• 6 large eggs
  • 2 1/4 tsp Kosher salt
  • 1 1/2 T granulated sugar
  • 2 T soy sauce
  • 1 1/2-inch piece fresh ginger, peeled and grated
  • 4 large garlic cloves, grated
  • 6-7 T vegetable oil, divided
  • 4-5 cups cooked, day-old sushi rice (I used leftover brown and white Basmati rice)
  • 4 T toasted sesame oil
  • 3 T unseasoned rice vinegar

This fried rice comes together really quickly, so it’s important that all of your ingredients are prepped and ready to go before you start cooking.

To Prep:

  1. Place broccoli to a medium bowl.
  2. Trim scallions on both ends, then cut crosswise into 1″ pieces. Transfer to bowl with broccoli.
  3. Whisk eggs in another medium bowl to combine and season with 3/4 teaspoons of salt.
  4. Whisk sugar, soy sauce, and 1 1/2 teaspoons of salt in a small bowl.
  5. Grate the ginger and garlic cloves into the bowl of sauce and give it another whisk.

To Cook:

  1. Heat 1 1/2 tablespoons of vegetable oil in a large cast-iron skillet (or non-stick if you don’t have one)over medium-high until just beginning to smoke. (I used a 12-inch cast iron skillet.)
  2. Add broccoli and scallions, season with a good pinch of salt, and toss with a spatula to coat in oil. Cook, undisturbed, until well charred on one side, about 5 minutes. When we say “undisturbed,” we mean it! You need consistent, direct contact with the hot pan in order to get color on the veggies, so resist the urge to constantly fuss with them.
  3. Mix with spatula and continue to cook, tossing occasionally, until broccoli is crisp-tender and scallions are wilted, about 2 more minutes. Transfer veggies back to the bowl they came from.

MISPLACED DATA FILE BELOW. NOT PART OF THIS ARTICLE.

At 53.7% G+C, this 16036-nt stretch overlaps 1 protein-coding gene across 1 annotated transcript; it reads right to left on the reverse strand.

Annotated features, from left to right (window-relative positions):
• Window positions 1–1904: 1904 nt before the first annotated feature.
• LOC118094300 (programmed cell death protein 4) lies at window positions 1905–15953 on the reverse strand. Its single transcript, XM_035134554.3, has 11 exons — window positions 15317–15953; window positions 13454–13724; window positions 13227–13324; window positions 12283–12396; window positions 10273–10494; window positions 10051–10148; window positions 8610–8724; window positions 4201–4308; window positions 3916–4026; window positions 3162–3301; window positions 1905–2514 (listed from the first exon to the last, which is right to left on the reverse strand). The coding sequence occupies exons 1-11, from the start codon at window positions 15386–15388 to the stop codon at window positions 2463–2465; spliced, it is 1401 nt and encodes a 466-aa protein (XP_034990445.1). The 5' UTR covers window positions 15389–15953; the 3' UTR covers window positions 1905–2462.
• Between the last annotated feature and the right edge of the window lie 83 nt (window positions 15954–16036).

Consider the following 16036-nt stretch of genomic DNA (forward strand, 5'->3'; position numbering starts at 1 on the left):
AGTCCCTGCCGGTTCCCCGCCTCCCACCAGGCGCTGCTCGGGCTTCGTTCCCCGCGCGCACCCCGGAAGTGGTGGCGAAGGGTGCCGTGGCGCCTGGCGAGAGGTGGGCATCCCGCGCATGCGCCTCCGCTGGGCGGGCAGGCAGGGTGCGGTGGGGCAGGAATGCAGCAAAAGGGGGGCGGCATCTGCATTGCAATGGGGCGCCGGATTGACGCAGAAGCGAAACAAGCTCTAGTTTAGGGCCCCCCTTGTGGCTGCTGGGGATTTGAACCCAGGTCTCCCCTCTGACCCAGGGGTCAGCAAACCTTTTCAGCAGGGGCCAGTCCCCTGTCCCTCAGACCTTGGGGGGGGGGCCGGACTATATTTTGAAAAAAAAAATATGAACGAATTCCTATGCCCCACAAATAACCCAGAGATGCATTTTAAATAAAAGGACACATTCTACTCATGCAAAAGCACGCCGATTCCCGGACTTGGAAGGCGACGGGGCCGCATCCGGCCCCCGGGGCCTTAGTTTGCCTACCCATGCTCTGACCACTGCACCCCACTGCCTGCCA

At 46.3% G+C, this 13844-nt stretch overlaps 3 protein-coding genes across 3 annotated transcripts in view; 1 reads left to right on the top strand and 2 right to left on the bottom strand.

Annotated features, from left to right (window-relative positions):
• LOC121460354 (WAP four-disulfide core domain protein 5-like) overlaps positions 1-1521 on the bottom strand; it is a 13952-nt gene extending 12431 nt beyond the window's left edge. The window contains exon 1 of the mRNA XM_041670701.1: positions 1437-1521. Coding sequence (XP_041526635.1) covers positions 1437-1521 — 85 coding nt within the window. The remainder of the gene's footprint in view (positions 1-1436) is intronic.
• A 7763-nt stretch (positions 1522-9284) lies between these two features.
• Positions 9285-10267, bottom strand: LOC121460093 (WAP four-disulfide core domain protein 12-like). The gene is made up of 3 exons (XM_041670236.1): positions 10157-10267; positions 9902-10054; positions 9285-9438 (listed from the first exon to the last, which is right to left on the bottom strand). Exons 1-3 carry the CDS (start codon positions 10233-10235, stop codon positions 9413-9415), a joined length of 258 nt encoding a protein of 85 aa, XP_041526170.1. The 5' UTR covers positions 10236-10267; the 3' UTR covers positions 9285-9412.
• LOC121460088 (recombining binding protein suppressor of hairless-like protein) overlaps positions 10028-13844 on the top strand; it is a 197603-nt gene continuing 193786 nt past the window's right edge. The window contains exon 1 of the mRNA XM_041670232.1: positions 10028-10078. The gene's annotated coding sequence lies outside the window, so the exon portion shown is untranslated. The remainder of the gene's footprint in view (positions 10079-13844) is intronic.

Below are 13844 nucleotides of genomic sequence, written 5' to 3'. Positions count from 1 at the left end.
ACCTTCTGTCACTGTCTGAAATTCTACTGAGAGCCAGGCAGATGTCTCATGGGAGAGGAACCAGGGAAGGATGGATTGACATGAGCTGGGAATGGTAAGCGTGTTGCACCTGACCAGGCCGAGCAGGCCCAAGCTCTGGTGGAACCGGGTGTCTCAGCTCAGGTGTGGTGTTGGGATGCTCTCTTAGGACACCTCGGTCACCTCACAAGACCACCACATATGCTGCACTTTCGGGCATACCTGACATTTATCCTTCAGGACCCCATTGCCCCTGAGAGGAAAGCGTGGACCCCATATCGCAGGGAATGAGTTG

4. Heat remaining 5 tablespoons vegetable oil in skillet over medium-low.
  5. Add eggs and cook, stirring constantly with a rubber spatula, until large curds begin to form, about 30 seconds. The eggs will cook very quickly, so try to err on the side of runny and less-cooked because they can become spongy if overcooked.
  6. Add the rice and soy sauce mixture to eggs. Toss well to combine, then press down evenly into skillet. Cook, undisturbed, until rice is slightly crisped on one side, about 5 minutes. (Remember: undisturbed!)
  7. Return veggies to skillet and toss well to combine.
  8. Remove from heat, add sesame oil and rice vinegar, and toss once more. Serve.

Spicy-Sweet Sambal Pork Noodles

This tasty and quick dish is listed as one of Bon Appétit’s Most Popular Recipes of 2019. It’s a great list! 🙂 The dish is inspired by pad kee mao, known as drunken noodles.

I used fresh noodles from an Asian grocery that were the most similar to fresh ramen noodles. This dish was adapted from Bon Appétit, contributed by Chris Morocco. I modified the proportions and method. Great.